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When talking about physical keyboard layouts, the terms ANSI and ISO refer to the two main classes of Western keyboard layouts. The terms ANSI and ISO literally refer to the American National Standards Institute and International Organization for Standardization respectively. ANSI and ISO are physical layouts, i.e. they describe the size and position of the keys regardless of the logical layout (US QWERTY, UK QWERTY, German QWERTZ, Colemak, Windows vs Macintosh etc). Japan has its own keyboard layout, JIS, similar to ISO, but with three additional keys. The terms "ANSI" and "ISO" are also used, perhaps erroneously, to describe keyboards with a "big-ass" enter key, i.e. an enter key that consumes the union of the space occupied by both the ISO and ANSI return keys.



ANSI layout keyboards are used in the United States and the Netherlands amongst other countries. PC keyboards using the ANSI layout as used by the IBM Model M are typically referred to as 101-key (pre-1995), 104-key (with the Windows and context menu keys added), and 87-key (standard tenkeyless layout). The main cluster of keys is laid out thus:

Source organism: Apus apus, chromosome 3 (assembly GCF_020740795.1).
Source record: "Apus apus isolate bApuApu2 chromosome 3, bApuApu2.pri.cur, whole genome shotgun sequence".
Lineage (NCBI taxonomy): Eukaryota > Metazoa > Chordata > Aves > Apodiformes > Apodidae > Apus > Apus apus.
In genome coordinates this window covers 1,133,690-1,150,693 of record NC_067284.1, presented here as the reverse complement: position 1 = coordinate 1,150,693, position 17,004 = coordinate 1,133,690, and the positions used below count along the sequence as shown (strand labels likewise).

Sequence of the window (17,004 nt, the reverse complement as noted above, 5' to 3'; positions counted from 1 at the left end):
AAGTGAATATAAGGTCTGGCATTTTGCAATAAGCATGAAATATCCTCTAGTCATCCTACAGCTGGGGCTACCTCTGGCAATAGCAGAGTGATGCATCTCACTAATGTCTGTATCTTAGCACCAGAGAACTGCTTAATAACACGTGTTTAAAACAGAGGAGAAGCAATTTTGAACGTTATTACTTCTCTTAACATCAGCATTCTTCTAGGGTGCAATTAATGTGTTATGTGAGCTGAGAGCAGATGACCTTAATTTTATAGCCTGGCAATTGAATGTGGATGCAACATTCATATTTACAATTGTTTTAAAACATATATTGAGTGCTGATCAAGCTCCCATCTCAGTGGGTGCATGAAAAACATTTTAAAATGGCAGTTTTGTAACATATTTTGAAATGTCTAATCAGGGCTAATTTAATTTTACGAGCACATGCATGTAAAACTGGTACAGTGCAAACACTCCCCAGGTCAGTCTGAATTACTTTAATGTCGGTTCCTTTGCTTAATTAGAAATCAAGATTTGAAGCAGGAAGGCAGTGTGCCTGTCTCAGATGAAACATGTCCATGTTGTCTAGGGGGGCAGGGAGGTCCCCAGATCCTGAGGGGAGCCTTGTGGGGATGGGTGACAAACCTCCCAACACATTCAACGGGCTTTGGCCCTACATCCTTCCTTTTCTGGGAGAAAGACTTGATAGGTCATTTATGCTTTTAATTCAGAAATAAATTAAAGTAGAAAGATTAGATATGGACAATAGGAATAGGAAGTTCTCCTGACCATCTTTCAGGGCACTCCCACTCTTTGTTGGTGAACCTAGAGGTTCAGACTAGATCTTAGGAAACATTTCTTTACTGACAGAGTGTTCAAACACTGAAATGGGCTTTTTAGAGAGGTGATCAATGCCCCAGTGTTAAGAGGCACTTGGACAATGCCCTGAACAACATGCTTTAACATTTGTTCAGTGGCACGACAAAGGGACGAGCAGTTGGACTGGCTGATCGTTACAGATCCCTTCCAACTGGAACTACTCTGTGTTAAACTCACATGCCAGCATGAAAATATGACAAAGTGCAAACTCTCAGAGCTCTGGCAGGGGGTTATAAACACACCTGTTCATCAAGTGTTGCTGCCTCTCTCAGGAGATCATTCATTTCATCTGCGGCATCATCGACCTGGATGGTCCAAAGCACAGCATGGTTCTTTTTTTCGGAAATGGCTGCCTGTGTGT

ANSI layout basic.svg

The blue and purple keys illustrate the keys that differ from ISO.


ISO keyboards are used by many European countries, and with one extra key compared to ANSI keyboards, are correspondingly referred to as 102-key, 105-key and 88-key for PCs.

ISO layout basic.svg

The pink and purple keys illustrate the keys that differ from ANSI. In addition to having one extra key, the ISO layout has another fundamental property: the right Alt key is replaced with the Alt Gr key, which is a typographic meta key that accesses the third symbol on a keyboard. The use of accents in European languages leads to the need to enter many more symbols than in the US, with keys having increased symbol overloading. For example, in the UK, the "4" key will produce "$" with the Shift key held, and "€" with the Alt Gr key held.


ISO module from an OTC OK-100M keyboard